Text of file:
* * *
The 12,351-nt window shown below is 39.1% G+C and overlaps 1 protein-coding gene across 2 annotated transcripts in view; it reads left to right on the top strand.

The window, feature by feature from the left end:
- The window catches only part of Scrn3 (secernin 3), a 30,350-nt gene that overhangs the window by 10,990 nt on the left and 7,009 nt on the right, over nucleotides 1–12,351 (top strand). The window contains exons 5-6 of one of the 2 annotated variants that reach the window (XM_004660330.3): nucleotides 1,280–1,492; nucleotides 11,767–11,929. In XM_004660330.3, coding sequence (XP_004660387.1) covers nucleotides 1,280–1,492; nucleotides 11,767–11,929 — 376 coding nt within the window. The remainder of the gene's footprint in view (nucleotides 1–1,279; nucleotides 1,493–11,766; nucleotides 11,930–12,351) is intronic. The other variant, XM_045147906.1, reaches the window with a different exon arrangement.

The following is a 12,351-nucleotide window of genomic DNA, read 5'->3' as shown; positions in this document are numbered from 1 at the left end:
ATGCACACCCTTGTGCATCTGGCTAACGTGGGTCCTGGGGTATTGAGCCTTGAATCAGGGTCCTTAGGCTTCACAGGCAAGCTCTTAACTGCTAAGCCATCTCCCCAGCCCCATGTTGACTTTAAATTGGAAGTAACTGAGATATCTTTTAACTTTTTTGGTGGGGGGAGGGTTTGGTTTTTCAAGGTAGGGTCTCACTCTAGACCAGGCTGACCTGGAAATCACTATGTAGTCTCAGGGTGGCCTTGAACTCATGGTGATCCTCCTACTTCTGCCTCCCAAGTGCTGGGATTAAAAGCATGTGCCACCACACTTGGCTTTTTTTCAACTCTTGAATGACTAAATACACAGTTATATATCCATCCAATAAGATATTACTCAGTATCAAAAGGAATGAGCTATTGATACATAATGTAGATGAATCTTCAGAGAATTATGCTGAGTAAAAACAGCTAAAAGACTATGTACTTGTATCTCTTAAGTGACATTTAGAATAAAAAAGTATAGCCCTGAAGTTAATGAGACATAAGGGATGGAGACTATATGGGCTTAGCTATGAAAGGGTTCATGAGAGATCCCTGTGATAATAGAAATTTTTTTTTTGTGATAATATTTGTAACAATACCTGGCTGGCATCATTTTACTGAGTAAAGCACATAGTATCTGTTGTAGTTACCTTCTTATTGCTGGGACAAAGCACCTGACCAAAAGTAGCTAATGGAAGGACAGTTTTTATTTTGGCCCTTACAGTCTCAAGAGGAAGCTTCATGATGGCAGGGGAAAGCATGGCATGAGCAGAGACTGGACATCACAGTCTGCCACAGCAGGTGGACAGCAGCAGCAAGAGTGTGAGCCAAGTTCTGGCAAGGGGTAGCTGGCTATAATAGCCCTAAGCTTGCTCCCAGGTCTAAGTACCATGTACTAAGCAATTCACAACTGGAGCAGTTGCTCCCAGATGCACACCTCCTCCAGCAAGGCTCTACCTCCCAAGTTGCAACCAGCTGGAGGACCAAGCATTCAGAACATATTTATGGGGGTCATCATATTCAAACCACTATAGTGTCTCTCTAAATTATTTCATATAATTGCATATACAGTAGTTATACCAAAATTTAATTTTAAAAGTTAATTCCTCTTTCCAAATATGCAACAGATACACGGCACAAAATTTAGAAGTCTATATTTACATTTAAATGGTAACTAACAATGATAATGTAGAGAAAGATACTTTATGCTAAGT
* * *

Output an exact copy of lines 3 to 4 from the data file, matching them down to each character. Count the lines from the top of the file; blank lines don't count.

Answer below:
- The window catches only part of Scrn3 (secernin 3), a 30,350-nt gene that overhangs the window by 10,990 nt on the left and 7,009 nt on the right, over nucleotides 1–12,351 (top strand). The window contains exons 5-6 of one of the 2 annotated variants that reach the window (XM_004660330.3): nucleotides 1,280–1,492; nucleotides 11,767–11,929. In XM_004660330.3, coding sequence (XP_004660387.1) covers nucleotides 1,280–1,492; nucleotides 11,767–11,929 — 376 coding nt within the window. The remainder of the gene's footprint in view (nucleotides 1–1,279; nucleotides 1,493–11,766; nucleotides 11,930–12,351) is intronic. The other variant, XM_045147906.1, reaches the window with a different exon arrangement.

The following is a 12,351-nucleotide window of genomic DNA, read 5'->3' as shown; positions in this document are numbered from 1 at the left end: